What ever happened to Toronto's Santa-hat wearing shirtless Zanta?
|Report an Error|
Share via Email
David Zancai would not sit down and continued doing squats, grunting and grunting until his mother Lorna finally persuaded him to leave his apartment and go to the hospital.
Once she had him in the car, safely in the back seat, she felt some relief — some control.
“I just heard a bang and I looked back, and he wasn’t there,” Lorna said last week, shaking her head on the porch of her Etobicoke home with David by her side, recalling that day in 2008. “He’d jumped out of the moving car.”
Lorna rushed to her son’s aid, forcing him to wait for an ambulance. She then accompanied him to Toronto General Hospital, after which psychiatrists treated him at St. Joseph’s Health Centre.
That day was the beginning of the end for Zancai’s notorious public persona: Zanta, a Santa-hat-wearing, shirtless character who roamed Toronto doing push-ups from 2004 to 2008.
Now 44, he is back living with his mother, where she gives him four pills a day to treat his schizophrenia and takes him to see a psychiatrist at St. Joseph’s once every three months. Zanta is deadened.
Zanta was born after Zancai fell 25 feet onto a staircase while working as a painter in 2000. Zancai suffered a brain injury and spent 23 days in a coma.
Once he recovered, Zancai, unemployed and receiving a monthly disability cheque from the Workplace Safety and Insurance Board, began roaming the TTC, muttering at people as he formed his Zanta persona.
In 2003, Zancai says police checked him in to the Centre for Addiction and Mental Health after numerous run-ins with the TTC. Doctors told him he was bipolar, schizophrenic and a danger to himself.
Near Christmas 2004, he says, bringing a cigarette to his mouth, he attended a custody hearing regarding his 2-year-old daughter wearing a Santa hat in her honour.
When he lost custody, Zancai began running around Toronto yelling, “Yes, yes, yes,” and grunting, rolling his tongue, “Drrrrr,” over and over. “Merry Christmess,” he’d yell, wearing only boots, shorts and a Santa hat, while doing thousands of push-ups on his knuckles.
David wanted to make it known he’d unfairly lost his daughter, he says. He had fans — Facebook pages, a website with 100,000 hits — but also enemies.
Police would routinely arrest him during these performances, hold him at a station for a few hours and then let him go, he says, adding that he was charged with numerous TTC bylaw infractions, disturbing the peace and trespassing.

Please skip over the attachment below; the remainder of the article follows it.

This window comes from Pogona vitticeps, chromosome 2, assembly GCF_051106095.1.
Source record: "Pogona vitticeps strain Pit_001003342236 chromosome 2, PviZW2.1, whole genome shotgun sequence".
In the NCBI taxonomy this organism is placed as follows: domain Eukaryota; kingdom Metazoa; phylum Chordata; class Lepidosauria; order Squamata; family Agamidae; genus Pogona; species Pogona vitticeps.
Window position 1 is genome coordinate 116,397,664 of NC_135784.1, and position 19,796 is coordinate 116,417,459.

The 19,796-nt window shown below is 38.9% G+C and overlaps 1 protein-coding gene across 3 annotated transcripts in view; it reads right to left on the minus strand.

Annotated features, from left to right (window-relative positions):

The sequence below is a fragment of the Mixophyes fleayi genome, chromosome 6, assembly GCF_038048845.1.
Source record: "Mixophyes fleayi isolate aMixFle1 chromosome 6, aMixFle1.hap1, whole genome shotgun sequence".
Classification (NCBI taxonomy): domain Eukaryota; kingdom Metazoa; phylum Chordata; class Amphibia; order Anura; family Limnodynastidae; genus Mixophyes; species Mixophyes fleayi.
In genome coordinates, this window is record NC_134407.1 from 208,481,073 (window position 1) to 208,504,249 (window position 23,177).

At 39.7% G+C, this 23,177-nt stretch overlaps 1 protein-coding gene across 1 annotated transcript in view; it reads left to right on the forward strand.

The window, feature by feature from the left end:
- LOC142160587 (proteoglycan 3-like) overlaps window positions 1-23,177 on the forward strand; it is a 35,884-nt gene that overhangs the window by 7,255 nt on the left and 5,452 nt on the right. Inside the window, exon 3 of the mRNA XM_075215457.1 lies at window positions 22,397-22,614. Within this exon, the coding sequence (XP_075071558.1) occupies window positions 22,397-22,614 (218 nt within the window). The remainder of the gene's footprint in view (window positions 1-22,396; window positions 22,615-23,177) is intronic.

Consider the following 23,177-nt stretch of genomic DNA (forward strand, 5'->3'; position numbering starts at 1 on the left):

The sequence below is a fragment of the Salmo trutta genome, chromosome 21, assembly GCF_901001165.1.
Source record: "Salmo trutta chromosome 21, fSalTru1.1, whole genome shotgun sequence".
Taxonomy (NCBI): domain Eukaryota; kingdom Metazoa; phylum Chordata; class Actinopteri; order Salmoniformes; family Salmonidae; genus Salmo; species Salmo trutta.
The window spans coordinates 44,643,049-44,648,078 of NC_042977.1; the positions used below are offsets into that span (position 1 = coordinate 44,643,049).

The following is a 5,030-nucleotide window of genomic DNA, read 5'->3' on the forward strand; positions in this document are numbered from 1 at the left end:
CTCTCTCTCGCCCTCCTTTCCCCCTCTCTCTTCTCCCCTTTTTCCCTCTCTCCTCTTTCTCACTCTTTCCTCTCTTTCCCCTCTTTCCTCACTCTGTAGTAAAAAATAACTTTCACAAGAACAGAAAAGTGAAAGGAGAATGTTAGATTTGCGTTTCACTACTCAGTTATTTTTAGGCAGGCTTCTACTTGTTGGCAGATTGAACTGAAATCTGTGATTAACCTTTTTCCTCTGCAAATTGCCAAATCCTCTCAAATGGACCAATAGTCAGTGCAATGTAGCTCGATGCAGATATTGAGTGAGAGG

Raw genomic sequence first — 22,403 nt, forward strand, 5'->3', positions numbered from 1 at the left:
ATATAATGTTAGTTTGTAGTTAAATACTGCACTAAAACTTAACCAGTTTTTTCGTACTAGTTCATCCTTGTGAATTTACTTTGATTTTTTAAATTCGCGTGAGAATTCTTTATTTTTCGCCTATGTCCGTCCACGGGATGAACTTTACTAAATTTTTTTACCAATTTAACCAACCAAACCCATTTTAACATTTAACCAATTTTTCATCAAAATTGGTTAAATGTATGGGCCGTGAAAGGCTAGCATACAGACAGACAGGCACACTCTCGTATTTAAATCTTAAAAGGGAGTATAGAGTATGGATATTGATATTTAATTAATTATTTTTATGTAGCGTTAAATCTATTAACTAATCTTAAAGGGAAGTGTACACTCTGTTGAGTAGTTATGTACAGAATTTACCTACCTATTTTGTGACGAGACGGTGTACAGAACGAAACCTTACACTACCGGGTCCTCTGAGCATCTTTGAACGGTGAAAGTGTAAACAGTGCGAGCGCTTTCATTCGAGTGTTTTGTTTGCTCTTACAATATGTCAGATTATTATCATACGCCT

By 2008, he’d been banned from the TTC, around the CHUM building, from Dundas Square and Exhibition Place, due to probation orders, bail conditions and warnings that he’d be charged with trespassing.
When he broke his probation orders, he’d be dumped in the Toronto (Don) Jail, he says, remembering that he spent two birthdays there.
“I was a prisoner in my own city,” says Zancai, who has a large cyst under his ring finger from doing so many push-ups. “The more they were after me, the more I thought: You’re not going to stop me.”
Zancai, who just wanted to make his fans laugh, brightens as he remembers his three months on TV — in the background of television shows at the CHUM building.
“If (my mom) wouldn’t have interrupted me, this character would have been massive,” he says, grinning. He adds that he appeared on an episode of the Showcase show Kenney vs. Spenny.
“It was just getting bigger and bigger,” he says, holding his newest claim to fame, a graphic novel by Toronto cartoonist Jason Kieffer. “He calls me a living legend.”
Zancai laughs, patting a rounded belly where he once had a six-pack as Zanta.
“If I had kept going, Zanta would’ve been huge — I wouldn’t have a gut on me now, either,” he says. Zancai is a father of four, the oldest of them 22, with three mothers. “I miss it a lot.”
His mother shakes her head; now that Zancai is taking medication, she says, he won’t be doing his Zanta act again. They look at each other, his smile disappears, and they nod.
Lorna doesn’t like the way police handled her son, but officers aren’t doctors, she says; they were just doing their job. She just wishes it hadn’t taken jumping out of a moving car to get him the help he needed.
Lorna rubs his shoulder and goes back inside to fetch him another cigarette. A playful grin returns to Zancai’s face, the graphic novel still in his hands.
“I wasn’t hurting a fly and people were loving it. It sucks — all I do is sit here now,” says Zancai, adding his meds “knock” him out.
“I’m taking these medications — I don’t even need them,” he says. “I just take them to keep my mom quiet.”
Your Ride: Toronto
Humans of Toronto
Meet the Condo